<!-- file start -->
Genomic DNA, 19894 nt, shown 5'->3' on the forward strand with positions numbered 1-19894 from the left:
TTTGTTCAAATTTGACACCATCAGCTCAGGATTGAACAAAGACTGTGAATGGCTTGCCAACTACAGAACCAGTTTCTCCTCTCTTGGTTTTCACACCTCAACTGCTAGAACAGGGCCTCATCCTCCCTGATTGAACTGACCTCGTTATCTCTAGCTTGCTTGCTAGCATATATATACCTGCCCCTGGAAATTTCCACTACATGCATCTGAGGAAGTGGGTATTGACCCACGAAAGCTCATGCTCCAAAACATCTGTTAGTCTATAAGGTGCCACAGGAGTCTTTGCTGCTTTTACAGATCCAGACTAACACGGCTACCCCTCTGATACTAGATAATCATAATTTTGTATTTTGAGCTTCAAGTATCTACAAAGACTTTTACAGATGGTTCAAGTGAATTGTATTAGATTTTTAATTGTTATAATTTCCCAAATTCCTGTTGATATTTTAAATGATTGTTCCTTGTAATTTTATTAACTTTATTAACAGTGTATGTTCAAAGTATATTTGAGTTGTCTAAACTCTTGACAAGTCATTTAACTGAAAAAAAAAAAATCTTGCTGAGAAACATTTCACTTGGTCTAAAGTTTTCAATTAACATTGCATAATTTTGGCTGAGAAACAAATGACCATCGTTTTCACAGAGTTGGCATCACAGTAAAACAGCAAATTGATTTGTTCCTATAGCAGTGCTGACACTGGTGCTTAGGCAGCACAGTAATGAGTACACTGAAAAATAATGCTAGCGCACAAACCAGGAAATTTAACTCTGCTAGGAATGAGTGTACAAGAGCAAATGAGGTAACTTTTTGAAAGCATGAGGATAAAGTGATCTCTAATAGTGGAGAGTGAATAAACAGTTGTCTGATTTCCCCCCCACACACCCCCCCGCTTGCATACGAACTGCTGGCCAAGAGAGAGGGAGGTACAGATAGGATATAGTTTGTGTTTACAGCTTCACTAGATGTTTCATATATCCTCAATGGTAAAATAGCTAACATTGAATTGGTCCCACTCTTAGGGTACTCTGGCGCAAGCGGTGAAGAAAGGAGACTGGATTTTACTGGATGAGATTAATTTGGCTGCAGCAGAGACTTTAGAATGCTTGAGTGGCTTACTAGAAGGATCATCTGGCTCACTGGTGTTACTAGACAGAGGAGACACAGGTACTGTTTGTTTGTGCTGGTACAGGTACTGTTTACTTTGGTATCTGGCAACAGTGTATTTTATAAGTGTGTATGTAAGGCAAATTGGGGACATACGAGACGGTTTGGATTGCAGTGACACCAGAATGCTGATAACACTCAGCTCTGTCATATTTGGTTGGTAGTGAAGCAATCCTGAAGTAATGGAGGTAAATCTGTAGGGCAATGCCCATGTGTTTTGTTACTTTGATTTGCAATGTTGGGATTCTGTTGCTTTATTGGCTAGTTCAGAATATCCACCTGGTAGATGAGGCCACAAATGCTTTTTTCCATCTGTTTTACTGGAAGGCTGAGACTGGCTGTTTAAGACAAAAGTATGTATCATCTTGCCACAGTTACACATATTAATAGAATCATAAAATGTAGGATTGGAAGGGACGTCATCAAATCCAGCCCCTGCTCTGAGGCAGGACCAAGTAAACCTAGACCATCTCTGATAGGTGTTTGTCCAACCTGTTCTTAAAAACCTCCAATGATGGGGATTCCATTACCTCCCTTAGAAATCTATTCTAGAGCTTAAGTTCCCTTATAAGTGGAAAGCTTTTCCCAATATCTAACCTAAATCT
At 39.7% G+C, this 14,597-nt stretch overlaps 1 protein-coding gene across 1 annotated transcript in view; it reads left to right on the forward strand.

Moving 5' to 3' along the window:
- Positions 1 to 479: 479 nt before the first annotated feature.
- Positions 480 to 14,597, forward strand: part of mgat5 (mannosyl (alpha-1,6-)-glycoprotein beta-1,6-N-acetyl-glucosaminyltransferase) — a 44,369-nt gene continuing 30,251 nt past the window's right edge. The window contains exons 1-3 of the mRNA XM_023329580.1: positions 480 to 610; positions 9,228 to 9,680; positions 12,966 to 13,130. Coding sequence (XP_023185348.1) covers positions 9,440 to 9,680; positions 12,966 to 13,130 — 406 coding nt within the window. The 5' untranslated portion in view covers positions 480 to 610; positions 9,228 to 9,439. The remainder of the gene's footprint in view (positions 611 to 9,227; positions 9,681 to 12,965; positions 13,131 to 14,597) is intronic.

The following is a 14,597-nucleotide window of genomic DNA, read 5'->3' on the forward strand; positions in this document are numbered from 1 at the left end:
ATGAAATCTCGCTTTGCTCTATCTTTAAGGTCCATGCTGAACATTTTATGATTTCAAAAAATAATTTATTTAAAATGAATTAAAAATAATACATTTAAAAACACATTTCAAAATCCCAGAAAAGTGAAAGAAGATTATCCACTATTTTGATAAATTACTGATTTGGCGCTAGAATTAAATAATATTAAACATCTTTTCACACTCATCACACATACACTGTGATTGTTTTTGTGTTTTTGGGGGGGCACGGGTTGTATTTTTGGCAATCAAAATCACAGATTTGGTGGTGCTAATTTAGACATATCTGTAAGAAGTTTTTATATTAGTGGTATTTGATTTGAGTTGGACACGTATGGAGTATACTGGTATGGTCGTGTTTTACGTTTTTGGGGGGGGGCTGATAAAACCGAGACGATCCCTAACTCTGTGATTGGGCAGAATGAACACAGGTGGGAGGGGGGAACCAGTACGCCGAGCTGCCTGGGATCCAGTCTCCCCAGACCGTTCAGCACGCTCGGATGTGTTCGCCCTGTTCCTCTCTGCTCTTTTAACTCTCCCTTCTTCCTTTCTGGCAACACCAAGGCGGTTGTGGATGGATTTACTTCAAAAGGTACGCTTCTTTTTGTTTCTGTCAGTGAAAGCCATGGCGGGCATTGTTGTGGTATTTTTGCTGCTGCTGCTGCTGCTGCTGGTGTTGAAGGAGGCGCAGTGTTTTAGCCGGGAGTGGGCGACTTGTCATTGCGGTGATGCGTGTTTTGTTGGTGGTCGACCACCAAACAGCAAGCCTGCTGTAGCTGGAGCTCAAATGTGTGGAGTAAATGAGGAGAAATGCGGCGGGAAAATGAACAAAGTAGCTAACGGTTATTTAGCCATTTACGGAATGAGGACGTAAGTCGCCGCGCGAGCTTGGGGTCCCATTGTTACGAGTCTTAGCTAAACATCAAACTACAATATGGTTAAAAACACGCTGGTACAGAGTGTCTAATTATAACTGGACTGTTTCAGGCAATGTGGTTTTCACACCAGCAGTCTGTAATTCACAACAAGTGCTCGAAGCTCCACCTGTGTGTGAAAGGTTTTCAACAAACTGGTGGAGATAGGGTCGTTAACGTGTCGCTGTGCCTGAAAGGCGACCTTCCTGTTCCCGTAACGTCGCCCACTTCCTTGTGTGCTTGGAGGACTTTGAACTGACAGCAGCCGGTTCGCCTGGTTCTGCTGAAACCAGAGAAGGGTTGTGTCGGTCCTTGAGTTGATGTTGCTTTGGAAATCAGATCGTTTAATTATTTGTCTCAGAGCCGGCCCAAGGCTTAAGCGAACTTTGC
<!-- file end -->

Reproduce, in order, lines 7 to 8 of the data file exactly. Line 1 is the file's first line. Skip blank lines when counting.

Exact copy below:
The following is a 14,597-nucleotide window of genomic DNA, read 5'->3' on the forward strand; positions in this document are numbered from 1 at the left end:
ATGAAATCTCGCTTTGCTCTATCTTTAAGGTCCATGCTGAACATTTTATGATTTCAAAAAATAATTTATTTAAAATGAATTAAAAATAATACATTTAAAAACACATTTCAAAATCCCAGAAAAGTGAAAGAAGATTATCCACTATTTTGATAAATTACTGATTTGGCGCTAGAATTAAATAATATTAAACATCTTTTCACACTCATCACACATACACTGTGATTGTTTTTGTGTTTTTGGGGGGGCACGGGTTGTATTTTTGGCAATCAAAATCACAGATTTGGTGGTGCTAATTTAGACATATCTGTAAGAAGTTTTTATATTAGTGGTATTTGATTTGAGTTGGACACGTATGGAGTATACTGGTATGGTCGTGTTTTACGTTTTTGGGGGGGGGCTGATAAAACCGAGACGATCCCTAACTCTGTGATTGGGCAGAATGAACACAGGTGGGAGGGGGGAACCAGTACGCCGAGCTGCCTGGGATCCAGTCTCCCCAGACCGTTCAGCACGCTCGGATGTGTTCGCCCTGTTCCTCTCTGCTCTTTTAACTCTCCCTTCTTCCTTTCTGGCAACACCAAGGCGGTTGTGGATGGATTTACTTCAAAAGGTACGCTTCTTTTTGTTTCTGTCAGTGAAAGCCATGGCGGGCATTGTTGTGGTATTTTTGCTGCTGCTGCTGCTGCTGCTGGTGTTGAAGGAGGCGCAGTGTTTTAGCCGGGAGTGGGCGACTTGTCATTGCGGTGATGCGTGTTTTGTTGGTGGTCGACCACCAAACAGCAAGCCTGCTGTAGCTGGAGCTCAAATGTGTGGAGTAAATGAGGAGAAATGCGGCGGGAAAATGAACAAAGTAGCTAACGGTTATTTAGCCATTTACGGAATGAGGACGTAAGTCGCCGCGCGAGCTTGGGGTCCCATTGTTACGAGTCTTAGCTAAACATCAAACTACAATATGGTTAAAAACACGCTGGTACAGAGTGTCTAATTATAACTGGACTGTTTCAGGCAATGTGGTTTTCACACCAGCAGTCTGTAATTCACAACAAGTGCTCGAAGCTCCACCTGTGTGTGAAAGGTTTTCAACAAACTGGTGGAGATAGGGTCGTTAACGTGTCGCTGTGCCTGAAAGGCGACCTTCCTGTTCCCGTAACGTCGCCCACTTCCTTGTGTGCTTGGAGGACTTTGAACTGACAGCAGCCGGTTCGCCTGGTTCTGCTGAAACCAGAGAAGGGTTGTGTCGGTCCTTGAGTTGATGTTGCTTTGGAAATCAGATCGTTTAATTATTTGTCTCAGAGCCGGCCCAAGGCTTAAGCGAACTTTGC